Hey guys, it's time for our 15th monthly local metal CD review at The Sault Metal Scene, just six days after our last album review! And for just the second time in SMS history, we're reviewing an album from a band we previously reviewed an album for, as we take a look at Sykotyk Rampage's brand new album, "Bella Disgusta"! The 23rd album from the local blue Chinese metal crash punk mainstays, it was released on August 27th of this year, and was self-produced and recorded at River Front Recreation Studios in 2009 and early 2010. It features the band's current lineup, including singer/drummer Paul Becker, guitarists Shane Kokis & Dirk Becker (who sings lead on one song), and bassist Brian Cattapan. As is their normal standard, this album was recorded live as they played it, and it's now available for fans to check out! Already, "Bella Disgusta" has found it's way onto many of Sykotyk Rampage's array of internet pages to buy and/or stream, but the best place to do so is at their SoundClick page, where you can buy the album in full via mp3 download for $9.99, or for 75¢ a song!
Note that buying each song individually will save you $1.74 compared to the full album download, but buy the whole thing, cause it will save you time and clutter. Click here to buy it, but if you don't wanna, the album is 100% streamable there too, so make note! There are 11 songs, totalling over 55 minutes of music, so let's start with the first song, "Girl Named Jen"! (Updated on September 28th, 2012)
"Girl Named Jen" is the only song on "Bella Disgusta" featuring guitarist Dirk Becker on lead vocals, which is a departure from older albums which usually feature him singing lead on multiple songs. It actually starts off in a bluegrass/country-esque style, as Dirk sings about a girl named Jen, of course! The music is fairly straightforward at first, with Dirk utilizing his familiar punk-esque vocal quavers over top of a soft guitar riff and downplayed drumming. But at around 1:12 in, the song changes gears completely into a hard driving punk-esque mood with more aggressive vocals, before reverting to the country sound 10 seconds later. Actually, the song flips back and forth like that for much of the later part of the song, though Paul Becker does chime in on backing vocals and the song ends much softer and quieter than the earlier country-driven sound already was. It's a well played song, and I especially like the punk breaks, which display a lot of raw aggression, but the country-like sound for most of the song seems a bit off to me. Maybe it's because it's the first song, it doesn't really have the pull an album opener should have given it's style, but it is well played! Just not my thing, mostly.
Second is "I Do", which is the first song to feature Paul Becker on lead vocals, a position he retains throughout the rest of "Bella Disgusta". A slow bass intro from Brian Cattapan opens this song, with the rest of the band slowly joining in. The song has a catchy groove, but it has a slower laid back pace with some interesting guitar work that has a vague international flair to it. Paul's singing sounds very buried amongst the instruments, though it's not bad, as he uses his softer (yet unique) singing well to suit the track. Late, the guitar work gets wavier and bouncier as the song picks up in pace and tempo. The latter half of "I Do" is much better than the opening for that reason, but I appreciate the slow build to get to that point. It still keeps that laid back pace, with good instrumentation, but I think I was expecting more out of it. The lyrics are simple, the singing is mixed too low, and the song just glides along on a slow climb. I do like "I Do", but it's not hitting the heights I've been expecting yet on this album.
Next, we have "Daddies Little Girl", which starts a nice little drum intro from Paul before an abrupt entry of the bass and guitars. Once again, they're not particularly heavy, but they have a catchy little riff going, especially on Brian's part! Paul's singing is more audible here, but it sounds a bit like it's on the wrong song. Sounds too energetic for the material at first After about the two minutes, the song does pick up a bit in energy, but the same riffing and style continues throughout. Especially late, I kept thinking that Paul's more aggressive yelling style of singing would be welcome, but it never quite hit that point. We get a bit of a guitar solo late, which reminds me of the solo sections that we got on earlier albums, which were more freeform and low-key compared to a normal solo. "Daddies Little Girl" gets a bit chaotic later on, and it definitely ends on a high note as the crash music starts coming out in full force at a sustainable rate! This is definitely the best song so far on "Bella Disgusta", but I have a feeling that there's better songs yet to come, cause this one, especially early, wasn't perfect.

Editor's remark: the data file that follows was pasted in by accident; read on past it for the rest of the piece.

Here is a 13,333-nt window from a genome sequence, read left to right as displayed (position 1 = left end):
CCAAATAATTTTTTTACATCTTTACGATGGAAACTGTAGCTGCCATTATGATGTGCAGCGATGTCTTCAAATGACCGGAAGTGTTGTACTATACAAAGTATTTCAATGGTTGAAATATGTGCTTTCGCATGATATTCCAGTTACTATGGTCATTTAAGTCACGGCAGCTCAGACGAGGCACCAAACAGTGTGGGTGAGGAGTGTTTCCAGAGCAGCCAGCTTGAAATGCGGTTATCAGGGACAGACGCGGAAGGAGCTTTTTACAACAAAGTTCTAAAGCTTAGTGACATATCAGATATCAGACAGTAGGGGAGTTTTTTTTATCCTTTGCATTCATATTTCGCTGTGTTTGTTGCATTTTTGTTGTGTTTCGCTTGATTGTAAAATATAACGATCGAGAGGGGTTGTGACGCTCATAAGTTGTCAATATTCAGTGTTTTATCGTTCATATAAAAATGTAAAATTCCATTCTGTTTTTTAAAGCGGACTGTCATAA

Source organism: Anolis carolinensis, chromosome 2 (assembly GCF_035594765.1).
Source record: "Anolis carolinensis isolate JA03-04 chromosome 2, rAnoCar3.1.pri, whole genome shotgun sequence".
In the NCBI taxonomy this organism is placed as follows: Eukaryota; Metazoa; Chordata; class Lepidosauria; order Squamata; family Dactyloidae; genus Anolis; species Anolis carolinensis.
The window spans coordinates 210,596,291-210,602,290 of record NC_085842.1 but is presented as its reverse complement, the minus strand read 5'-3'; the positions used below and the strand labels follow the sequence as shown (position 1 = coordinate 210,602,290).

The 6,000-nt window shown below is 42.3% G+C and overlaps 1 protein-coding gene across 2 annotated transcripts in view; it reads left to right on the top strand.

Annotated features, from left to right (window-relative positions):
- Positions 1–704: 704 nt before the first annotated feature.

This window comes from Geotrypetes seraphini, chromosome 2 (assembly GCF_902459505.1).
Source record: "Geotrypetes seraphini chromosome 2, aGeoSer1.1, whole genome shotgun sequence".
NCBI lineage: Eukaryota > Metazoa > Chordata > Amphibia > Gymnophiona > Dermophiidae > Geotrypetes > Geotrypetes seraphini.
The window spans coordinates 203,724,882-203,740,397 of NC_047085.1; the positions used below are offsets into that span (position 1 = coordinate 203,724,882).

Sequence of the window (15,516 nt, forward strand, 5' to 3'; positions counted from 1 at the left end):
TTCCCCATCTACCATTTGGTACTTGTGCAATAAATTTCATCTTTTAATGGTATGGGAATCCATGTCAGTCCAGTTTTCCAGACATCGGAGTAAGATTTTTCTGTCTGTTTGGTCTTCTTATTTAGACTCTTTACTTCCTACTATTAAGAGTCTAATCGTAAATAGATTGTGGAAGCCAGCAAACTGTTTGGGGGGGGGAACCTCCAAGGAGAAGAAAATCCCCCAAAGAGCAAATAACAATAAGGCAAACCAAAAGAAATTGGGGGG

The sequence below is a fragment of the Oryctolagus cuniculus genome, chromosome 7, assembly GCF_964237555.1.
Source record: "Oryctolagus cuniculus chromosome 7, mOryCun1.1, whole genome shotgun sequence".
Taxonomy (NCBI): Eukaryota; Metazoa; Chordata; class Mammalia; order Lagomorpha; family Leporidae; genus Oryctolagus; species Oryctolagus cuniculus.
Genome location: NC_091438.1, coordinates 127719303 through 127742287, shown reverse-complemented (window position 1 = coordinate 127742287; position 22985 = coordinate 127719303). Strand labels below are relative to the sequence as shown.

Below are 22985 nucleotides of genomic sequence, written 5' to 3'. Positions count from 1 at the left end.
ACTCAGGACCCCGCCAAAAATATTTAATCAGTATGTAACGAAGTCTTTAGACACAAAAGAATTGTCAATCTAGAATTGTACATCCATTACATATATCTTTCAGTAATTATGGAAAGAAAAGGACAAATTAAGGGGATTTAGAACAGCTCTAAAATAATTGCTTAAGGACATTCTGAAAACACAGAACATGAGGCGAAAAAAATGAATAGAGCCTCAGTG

Fourth is "She Got It All", which is the album's longest song, at 7:48. The song starts off very bluesy with some familiar bluesy vocals from Paul as the bass and guitar bounce along in a similarly blues-inspired fashion! However, it's faster pacing helps keep it unique, as does some the progressively heavier guitar riffing. I like the sound of the first half of "She Got It All", which successfully "crashes" up the blues, but it did get repetitive after a while. The second half of the song does change things up, which has the instrumentation filling the song better and including a different melody of singing and backing guitar. Nice for variety, but it waters down the bluesy sound from before. Actually, it almost sounds like Paul's rapping, oddly! The end of the song gets quieter as it comes to it's conclusion, with a heavier patch in between, and thankfully doesn't end abruptly like many songs on "22" did. Though the first half was repetitive, "She Got It All" did hold my attention despite it's length, and successfully exhibited their more blues-related influences, so thumbs up from me!
Next up is another long one, "Sacrifice Your Love", which also clocks in at over 7 minutes long. This track opens with an ominous and quiet guitar opening, before the full band kicks in after about 42 seconds. I really liked that, to be honest! Paul's vocals are probably the loudest and most aggressive we've heard so far, but they seemed totally out of place at first, given this song's lower-key and still ominous tone. It felt like the singing here and on "Daddies Little Girl" should be swapped, so to better match the music. That being said, they grew on me, and they oddly started to compliment each other! The guitar work is really nice, some of the best on "Bella Disgusta", from the darkly soft riffing to the heavier solo section about four minutes in. However, this song could really stand to be chopped down a bit, as it maintains the same pace and style for far too long to the point where it got a bit boring after five or six minutes. Still, I oddly really like this song, which goes against my usual trend of liking their heavier "crash" tunes over slower material. Just chop it down to about 5 minutes and this could be one of the highlights of the album!